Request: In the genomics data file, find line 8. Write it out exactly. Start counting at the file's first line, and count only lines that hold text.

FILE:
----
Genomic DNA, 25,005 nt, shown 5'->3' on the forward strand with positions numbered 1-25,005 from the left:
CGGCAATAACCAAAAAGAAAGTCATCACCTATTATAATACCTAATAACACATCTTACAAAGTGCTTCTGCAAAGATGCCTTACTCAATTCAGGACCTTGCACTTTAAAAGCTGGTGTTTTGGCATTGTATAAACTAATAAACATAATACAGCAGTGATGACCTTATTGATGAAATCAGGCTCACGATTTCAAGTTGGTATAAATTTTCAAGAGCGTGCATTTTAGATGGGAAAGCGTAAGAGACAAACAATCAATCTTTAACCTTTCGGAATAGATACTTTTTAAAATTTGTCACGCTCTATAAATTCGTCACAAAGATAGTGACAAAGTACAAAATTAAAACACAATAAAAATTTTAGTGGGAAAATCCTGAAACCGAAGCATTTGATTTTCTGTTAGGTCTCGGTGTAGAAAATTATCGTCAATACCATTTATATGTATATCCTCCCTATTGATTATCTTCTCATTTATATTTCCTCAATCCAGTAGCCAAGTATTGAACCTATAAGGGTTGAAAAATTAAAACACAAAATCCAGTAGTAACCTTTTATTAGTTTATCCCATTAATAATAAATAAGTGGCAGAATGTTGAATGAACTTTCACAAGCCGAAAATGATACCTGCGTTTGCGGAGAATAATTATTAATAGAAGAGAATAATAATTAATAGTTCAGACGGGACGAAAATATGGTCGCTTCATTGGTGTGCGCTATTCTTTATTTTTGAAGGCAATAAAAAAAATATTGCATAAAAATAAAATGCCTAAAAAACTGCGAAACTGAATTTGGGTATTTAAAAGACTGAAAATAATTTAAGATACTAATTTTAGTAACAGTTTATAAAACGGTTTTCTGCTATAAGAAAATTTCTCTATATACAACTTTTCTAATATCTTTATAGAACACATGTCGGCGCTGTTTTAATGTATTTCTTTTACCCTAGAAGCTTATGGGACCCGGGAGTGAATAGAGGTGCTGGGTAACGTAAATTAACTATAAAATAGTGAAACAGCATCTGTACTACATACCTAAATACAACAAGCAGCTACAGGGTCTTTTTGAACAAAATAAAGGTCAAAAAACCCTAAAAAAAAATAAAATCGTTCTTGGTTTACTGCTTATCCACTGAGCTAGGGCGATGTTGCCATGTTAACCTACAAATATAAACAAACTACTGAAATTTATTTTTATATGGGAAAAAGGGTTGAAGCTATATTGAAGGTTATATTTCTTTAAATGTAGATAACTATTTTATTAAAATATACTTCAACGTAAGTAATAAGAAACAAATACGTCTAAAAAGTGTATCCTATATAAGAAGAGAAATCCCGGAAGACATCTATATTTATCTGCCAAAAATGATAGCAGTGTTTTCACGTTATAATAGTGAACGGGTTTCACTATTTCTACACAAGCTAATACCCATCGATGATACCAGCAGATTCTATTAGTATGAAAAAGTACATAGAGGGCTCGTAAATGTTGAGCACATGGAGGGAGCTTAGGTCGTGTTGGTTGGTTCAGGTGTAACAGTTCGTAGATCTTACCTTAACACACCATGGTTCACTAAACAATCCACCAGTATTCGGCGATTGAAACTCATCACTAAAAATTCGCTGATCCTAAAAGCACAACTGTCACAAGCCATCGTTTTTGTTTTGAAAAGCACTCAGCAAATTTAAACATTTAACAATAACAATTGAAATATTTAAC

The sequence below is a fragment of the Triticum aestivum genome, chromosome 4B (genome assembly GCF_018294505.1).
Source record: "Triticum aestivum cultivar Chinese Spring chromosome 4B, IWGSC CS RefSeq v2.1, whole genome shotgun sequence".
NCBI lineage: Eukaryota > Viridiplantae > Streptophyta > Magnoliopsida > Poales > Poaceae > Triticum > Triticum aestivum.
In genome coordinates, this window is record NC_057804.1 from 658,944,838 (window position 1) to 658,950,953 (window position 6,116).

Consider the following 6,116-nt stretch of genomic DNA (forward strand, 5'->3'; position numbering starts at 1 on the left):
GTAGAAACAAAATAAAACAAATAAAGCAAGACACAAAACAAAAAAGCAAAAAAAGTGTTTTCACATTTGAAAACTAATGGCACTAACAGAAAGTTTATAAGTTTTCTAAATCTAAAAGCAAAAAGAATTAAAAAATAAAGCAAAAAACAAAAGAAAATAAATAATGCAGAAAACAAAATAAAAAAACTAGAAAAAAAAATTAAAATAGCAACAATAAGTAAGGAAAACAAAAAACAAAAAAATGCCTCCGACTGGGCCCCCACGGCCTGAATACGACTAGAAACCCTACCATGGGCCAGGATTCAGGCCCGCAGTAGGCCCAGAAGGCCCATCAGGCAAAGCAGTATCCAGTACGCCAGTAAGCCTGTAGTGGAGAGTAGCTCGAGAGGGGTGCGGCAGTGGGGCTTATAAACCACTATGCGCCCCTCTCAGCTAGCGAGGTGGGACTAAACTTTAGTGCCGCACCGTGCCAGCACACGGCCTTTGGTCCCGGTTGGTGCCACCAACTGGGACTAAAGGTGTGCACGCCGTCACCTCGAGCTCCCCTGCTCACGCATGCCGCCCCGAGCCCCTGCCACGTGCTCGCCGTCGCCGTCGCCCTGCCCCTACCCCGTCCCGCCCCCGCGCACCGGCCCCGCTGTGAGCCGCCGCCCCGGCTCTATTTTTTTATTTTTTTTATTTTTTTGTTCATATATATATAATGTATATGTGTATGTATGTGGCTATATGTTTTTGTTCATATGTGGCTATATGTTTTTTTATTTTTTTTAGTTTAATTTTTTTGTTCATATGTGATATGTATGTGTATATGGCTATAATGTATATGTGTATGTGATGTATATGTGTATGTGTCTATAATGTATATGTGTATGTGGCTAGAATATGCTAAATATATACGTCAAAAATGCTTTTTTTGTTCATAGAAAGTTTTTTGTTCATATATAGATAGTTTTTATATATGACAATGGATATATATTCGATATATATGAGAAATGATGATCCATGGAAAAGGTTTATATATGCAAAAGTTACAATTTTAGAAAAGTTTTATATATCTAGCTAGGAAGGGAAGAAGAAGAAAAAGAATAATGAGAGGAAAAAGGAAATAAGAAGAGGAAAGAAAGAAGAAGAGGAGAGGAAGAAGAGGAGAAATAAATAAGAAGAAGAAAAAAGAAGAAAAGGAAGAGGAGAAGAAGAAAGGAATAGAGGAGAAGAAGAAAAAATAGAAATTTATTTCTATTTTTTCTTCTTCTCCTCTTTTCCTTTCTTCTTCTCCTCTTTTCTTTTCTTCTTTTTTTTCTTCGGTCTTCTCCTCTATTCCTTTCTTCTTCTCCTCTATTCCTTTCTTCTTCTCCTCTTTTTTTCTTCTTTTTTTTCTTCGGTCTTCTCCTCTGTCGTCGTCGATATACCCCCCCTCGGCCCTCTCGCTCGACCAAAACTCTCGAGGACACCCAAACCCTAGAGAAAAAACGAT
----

GTAGAAACAAAATAAAACAAATAAAGCAAGACACAAAACAAAAAAGCAAAAAAAGTGTTTTCACATTTGAAAACTAATGGCACTAACAGAAAGTTTATAAGTTTTCTAAATCTAAAAGCAAAAAGAATTAAAAAATAAAGCAAAAAACAAAAGAAAATAAATAATGCAGAAAACAAAATAAAAAAACTAGAAAAAAAAATTAAAATAGCAACAATAAGTAAGGAAAACAAAAAACAAAAAAATGCCTCCGACTGGGCCCCCACGGCCTGAATACGACTAGAAACCCTACCATGGGCCAGGATTCAGGCCCGCAGTAGGCCCAGAAGGCCCATCAGGCAAAGCAGTATCCAGTACGCCAGTAAGCCTGTAGTGGAGAGTAGCTCGAGAGGGGTGCGGCAGTGGGGCTTATAAACCACTATGCGCCCCTCTCAGCTAGCGAGGTGGGACTAAACTTTAGTGCCGCACCGTGCCAGCACACGGCCTTTGGTCCCGGTTGGTGCCACCAACTGGGACTAAAGGTGTGCACGCCGTCACCTCGAGCTCCCCTGCTCACGCATGCCGCCCCGAGCCCCTGCCACGTGCTCGCCGTCGCCGTCGCCCTGCCCCTACCCCGTCCCGCCCCCGCGCACCGGCCCCGCTGTGAGCCGCCGCCCCGGCTCTATTTTTTTATTTTTTTTATTTTTTTGTTCATATATATATAATGTATATGTGTATGTATGTGGCTATATGTTTTTGTTCATATGTGGCTATATGTTTTTTTATTTTTTTTAGTTTAATTTTTTTGTTCATATGTGATATGTATGTGTATATGGCTATAATGTATATGTGTATGTGATGTATATGTGTATGTGTCTATAATGTATATGTGTATGTGGCTAGAATATGCTAAATATATACGTCAAAAATGCTTTTTTTGTTCATAGAAAGTTTTTTGTTCATATATAGATAGTTTTTATATATGACAATGGATATATATTCGATATATATGAGAAATGATGATCCATGGAAAAGGTTTATATATGCAAAAGTTACAATTTTAGAAAAGTTTTATATATCTAGCTAGGAAGGGAAGAAGAAGAAAAAGAATAATGAGAGGAAAAAGGAAATAAGAAGAGGAAAGAAAGAAGAAGAGGAGAGGAAGAAGAGGAGAAATAAATAAGAAGAAGAAAAAAGAAGAAAAGGAAGAGGAGAAGAAGAAAGGAATAGAGGAGAAGAAGAAAAAATAGAAATTTATTTCTATTTTTTCTTCTTCTCCTCTTTTCCTTTCTTCTTCTCCTCTTTTCTTTTCTTCTTTTTTTTCTTCGGTCTTCTCCTCTATTCCTTTCTTCTTCTCCTCTATTCCTTTCTTCTTCTCCTCTTTTTTTCTTCTTTTTTTTCTTCGGTCTTCTCCTCTGTCGTCGTCGATATACCCCCCCTCGGCCCTCTCGCTCGACCAAAACTCTCGAGGACACCCAAACCCTAGAGAAAAAACGAT